Specific Fundamental Rights

The original Constitution had seven fundamental rights, but as a result of the 44th amendment in 1978, right to property was deleted from the list of the fundamental rights, and was accordingly, declared an ordinary right under article 300 A. Article 300 A reads: No person shall be deprived of his property save by authority of law. The specific fundamental rights, as stated in Part III, can be described as under:

Right to Equality

Equality before law:

The State shall not deny to any person equality before the law or the equal protection of the laws within the territory of India.

(Article 14)

Article 14 grants equality before law or the equal protection of the laws to any ‘person’. Though equality before law or equal protection of the laws have been equated the same by using the word ‘or’ between the two, the two do not mean the same thing: equality before law connotes a negative tone, i.e., the state would not discriminate among persons, a phrase, of the English origin; the equal protection of laws gives a positive tone, i.e., the state would grant equal protection to all the people, a phrase which has an American origin. Both emphasise, indeed, on ‘equality of status’ i.e., equality of position roughly the provision of equal opportunities.

It is an Article from which emerges a right which belongs to ‘any person’, i.e., be he a citizen, a national, a local, or even a foreigner: an injured individual is ‘any person’, he may be a citizen or a non-citizen—the hospital where the injured is admitted has to treat him accordingly; the doctors attending the injured need not give any preferential treatment to a foreigner because he is an alien, and the citizen must not be put in the waiting because he is a citizen—a local who can afford to wait. All persons, in the eyes of Article 14, are equal before law (none to be discriminated) or all deserve equal protection of the laws (laws have to protect people or persons alike): But this does not mean that a person ‘A’ is to have preferential admission in the university because he/she is the son or daughter of a university staff —if he/ she does so, it is a case of violating Article 14 (Parveen Hans v. Registrar, 1990).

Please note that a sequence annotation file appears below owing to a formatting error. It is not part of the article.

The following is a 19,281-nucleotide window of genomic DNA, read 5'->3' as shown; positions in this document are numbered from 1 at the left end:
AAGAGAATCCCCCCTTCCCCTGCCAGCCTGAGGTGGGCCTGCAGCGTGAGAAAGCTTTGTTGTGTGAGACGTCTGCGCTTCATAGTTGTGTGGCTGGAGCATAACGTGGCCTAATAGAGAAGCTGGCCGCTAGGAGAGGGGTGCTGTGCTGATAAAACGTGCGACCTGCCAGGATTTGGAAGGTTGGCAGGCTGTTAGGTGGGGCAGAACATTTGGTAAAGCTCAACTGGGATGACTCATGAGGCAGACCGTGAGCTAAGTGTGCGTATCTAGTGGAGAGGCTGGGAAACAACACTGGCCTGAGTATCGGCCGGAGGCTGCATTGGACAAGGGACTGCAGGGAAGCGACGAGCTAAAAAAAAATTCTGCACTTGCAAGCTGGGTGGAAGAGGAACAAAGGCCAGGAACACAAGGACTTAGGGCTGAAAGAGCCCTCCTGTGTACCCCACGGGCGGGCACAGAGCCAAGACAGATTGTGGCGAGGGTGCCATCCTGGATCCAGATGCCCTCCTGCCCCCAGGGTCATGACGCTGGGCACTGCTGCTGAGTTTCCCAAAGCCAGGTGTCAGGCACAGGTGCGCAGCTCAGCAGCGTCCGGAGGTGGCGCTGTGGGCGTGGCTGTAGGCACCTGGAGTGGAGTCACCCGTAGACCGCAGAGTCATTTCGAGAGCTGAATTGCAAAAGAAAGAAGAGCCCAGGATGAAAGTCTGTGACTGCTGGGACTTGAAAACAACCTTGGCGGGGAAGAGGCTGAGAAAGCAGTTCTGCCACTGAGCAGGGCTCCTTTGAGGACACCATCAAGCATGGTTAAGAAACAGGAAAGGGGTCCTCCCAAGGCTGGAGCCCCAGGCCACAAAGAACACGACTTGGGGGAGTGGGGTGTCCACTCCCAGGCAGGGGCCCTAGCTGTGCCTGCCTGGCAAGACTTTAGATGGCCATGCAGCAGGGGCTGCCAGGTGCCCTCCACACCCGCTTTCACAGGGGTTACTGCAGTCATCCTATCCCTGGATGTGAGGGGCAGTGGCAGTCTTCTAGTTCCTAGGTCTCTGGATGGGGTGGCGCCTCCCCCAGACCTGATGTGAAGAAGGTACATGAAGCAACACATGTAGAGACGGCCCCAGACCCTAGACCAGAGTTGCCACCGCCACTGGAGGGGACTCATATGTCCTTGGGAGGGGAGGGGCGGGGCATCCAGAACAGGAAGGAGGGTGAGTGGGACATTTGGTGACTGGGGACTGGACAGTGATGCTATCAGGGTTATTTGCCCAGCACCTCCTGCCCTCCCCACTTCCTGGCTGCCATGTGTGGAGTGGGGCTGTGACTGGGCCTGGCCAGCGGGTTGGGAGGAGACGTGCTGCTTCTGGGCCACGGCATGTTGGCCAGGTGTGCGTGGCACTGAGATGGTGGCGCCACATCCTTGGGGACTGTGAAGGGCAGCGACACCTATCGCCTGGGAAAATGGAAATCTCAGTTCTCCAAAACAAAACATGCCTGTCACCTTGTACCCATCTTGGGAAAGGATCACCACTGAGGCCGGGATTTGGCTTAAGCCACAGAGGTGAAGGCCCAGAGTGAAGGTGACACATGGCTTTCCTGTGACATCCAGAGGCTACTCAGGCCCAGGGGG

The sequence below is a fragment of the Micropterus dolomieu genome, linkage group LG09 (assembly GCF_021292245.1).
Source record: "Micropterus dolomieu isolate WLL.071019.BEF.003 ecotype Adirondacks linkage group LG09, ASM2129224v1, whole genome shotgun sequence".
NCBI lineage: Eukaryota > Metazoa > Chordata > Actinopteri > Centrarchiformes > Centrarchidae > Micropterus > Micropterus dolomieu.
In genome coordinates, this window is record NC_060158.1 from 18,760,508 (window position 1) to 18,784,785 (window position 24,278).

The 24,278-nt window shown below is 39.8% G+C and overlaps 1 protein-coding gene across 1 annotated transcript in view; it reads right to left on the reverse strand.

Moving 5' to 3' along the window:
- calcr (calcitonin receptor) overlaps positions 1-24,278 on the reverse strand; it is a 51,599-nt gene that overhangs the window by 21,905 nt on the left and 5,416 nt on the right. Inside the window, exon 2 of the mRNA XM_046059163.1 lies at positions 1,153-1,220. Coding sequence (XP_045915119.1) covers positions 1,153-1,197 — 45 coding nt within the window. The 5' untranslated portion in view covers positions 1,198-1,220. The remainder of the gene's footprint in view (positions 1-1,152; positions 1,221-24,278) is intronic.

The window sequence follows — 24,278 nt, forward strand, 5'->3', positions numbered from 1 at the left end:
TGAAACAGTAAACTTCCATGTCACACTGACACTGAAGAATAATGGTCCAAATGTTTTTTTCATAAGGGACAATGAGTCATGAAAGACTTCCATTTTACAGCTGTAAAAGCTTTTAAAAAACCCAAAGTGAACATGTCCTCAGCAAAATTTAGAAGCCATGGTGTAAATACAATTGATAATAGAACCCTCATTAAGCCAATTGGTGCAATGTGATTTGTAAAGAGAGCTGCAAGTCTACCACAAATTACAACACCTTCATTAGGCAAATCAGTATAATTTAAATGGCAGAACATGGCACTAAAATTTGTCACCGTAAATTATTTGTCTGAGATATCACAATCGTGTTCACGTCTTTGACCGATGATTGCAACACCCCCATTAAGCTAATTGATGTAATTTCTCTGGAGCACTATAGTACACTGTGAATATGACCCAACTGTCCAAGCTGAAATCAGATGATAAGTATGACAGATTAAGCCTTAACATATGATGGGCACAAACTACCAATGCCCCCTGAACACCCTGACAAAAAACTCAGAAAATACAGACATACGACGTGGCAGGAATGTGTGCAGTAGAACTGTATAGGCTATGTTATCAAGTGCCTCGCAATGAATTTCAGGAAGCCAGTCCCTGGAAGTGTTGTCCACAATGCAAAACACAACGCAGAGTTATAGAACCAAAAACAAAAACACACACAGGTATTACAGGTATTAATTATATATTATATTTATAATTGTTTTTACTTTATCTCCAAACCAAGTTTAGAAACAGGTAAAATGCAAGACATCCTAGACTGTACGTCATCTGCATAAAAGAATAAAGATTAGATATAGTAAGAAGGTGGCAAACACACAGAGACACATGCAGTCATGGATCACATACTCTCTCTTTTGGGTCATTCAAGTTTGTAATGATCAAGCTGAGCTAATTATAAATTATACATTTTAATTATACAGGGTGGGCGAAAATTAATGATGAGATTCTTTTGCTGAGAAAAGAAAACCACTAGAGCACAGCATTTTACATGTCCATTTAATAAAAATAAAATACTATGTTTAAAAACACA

Likewise the foreigners who illegally enter another country (as did the Bangladeshi by violating the Foreigners Act, 1946, and Illegal Migrants Act, 1983) and begin staying/enjoying citizen’s benefits like the citizens cannot demand equal status/equal opportunities under Article 14 of the Constitution. Socially and educationally weaker sections of society and in the case of Sarbanand Sonowel v. Union of India—2005 the Supreme Court held: “It is the foremost duty of the classes as listed in (iv) and (v), especially in educational Government to protect its borders and prevent trespass facilities by foreign nation …”.

Prohibition of discrimination on grounds of religion, race, caste, sex, place of birth

The State shall not require special treatment. So do the weaker sections discriminate against any citizen on grounds only of society too require special facilities on reason religion, race, caste, sex, place of birth, or any of them.